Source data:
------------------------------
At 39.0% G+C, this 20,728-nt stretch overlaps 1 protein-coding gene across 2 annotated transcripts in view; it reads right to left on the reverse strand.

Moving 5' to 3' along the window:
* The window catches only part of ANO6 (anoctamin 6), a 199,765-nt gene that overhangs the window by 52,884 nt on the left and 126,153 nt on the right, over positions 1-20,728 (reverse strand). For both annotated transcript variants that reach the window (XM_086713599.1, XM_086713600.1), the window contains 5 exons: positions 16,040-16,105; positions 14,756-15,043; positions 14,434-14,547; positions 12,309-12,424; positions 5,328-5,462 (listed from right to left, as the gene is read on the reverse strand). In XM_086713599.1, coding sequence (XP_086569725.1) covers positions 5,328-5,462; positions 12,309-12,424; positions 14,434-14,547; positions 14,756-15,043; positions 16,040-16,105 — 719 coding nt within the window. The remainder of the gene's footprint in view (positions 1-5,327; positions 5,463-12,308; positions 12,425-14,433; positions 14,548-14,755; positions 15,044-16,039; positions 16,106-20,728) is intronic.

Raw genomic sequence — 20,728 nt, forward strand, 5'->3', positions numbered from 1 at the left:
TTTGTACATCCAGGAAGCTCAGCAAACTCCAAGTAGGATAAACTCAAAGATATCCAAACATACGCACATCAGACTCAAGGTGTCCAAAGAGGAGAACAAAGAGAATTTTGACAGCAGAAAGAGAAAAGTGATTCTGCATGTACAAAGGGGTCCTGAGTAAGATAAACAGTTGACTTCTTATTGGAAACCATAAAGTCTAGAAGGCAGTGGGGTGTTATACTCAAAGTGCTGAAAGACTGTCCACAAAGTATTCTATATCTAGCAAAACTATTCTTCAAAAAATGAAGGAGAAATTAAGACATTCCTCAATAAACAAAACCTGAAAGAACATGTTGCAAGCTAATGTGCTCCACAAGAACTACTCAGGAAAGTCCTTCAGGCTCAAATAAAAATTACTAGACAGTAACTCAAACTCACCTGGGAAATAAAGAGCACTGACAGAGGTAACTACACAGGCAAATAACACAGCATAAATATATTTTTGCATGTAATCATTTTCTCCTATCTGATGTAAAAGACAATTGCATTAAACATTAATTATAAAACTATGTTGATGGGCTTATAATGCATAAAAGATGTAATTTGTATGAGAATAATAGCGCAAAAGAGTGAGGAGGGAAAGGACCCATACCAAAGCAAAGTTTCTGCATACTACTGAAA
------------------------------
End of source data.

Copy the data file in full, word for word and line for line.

At 39.0% G+C, this 20,728-nt stretch overlaps 1 protein-coding gene across 2 annotated transcripts in view; it reads right to left on the reverse strand.

Moving 5' to 3' along the window:
* The window catches only part of ANO6 (anoctamin 6), a 199,765-nt gene that overhangs the window by 52,884 nt on the left and 126,153 nt on the right, over positions 1-20,728 (reverse strand). For both annotated transcript variants that reach the window (XM_086713599.1, XM_086713600.1), the window contains 5 exons: positions 16,040-16,105; positions 14,756-15,043; positions 14,434-14,547; positions 12,309-12,424; positions 5,328-5,462 (listed from right to left, as the gene is read on the reverse strand). In XM_086713599.1, coding sequence (XP_086569725.1) covers positions 5,328-5,462; positions 12,309-12,424; positions 14,434-14,547; positions 14,756-15,043; positions 16,040-16,105 — 719 coding nt within the window. The remainder of the gene's footprint in view (positions 1-5,327; positions 5,463-12,308; positions 12,425-14,433; positions 14,548-14,755; positions 15,044-16,039; positions 16,106-20,728) is intronic.

Raw genomic sequence — 20,728 nt, forward strand, 5'->3', positions numbered from 1 at the left:
TTTGTACATCCAGGAAGCTCAGCAAACTCCAAGTAGGATAAACTCAAAGATATCCAAACATACGCACATCAGACTCAAGGTGTCCAAAGAGGAGAACAAAGAGAATTTTGACAGCAGAAAGAGAAAAGTGATTCTGCATGTACAAAGGGGTCCTGAGTAAGATAAACAGTTGACTTCTTATTGGAAACCATAAAGTCTAGAAGGCAGTGGGGTGTTATACTCAAAGTGCTGAAAGACTGTCCACAAAGTATTCTATATCTAGCAAAACTATTCTTCAAAAAATGAAGGAGAAATTAAGACATTCCTCAATAAACAAAACCTGAAAGAACATGTTGCAAGCTAATGTGCTCCACAAGAACTACTCAGGAAAGTCCTTCAGGCTCAAATAAAAATTACTAGACAGTAACTCAAACTCACCTGGGAAATAAAGAGCACTGACAGAGGTAACTACACAGGCAAATAACACAGCATAAATATATTTTTGCATGTAATCATTTTCTCCTATCTGATGTAAAAGACAATTGCATTAAACATTAATTATAAAACTATGTTGATGGGCTTATAATGCATAAAAGATGTAATTTGTATGAGAATAATAGCGCAAAAGAGTGAGGAGGGAAAGGACCCATACCAAAGCAAAGTTTCTGCATACTACTGAAA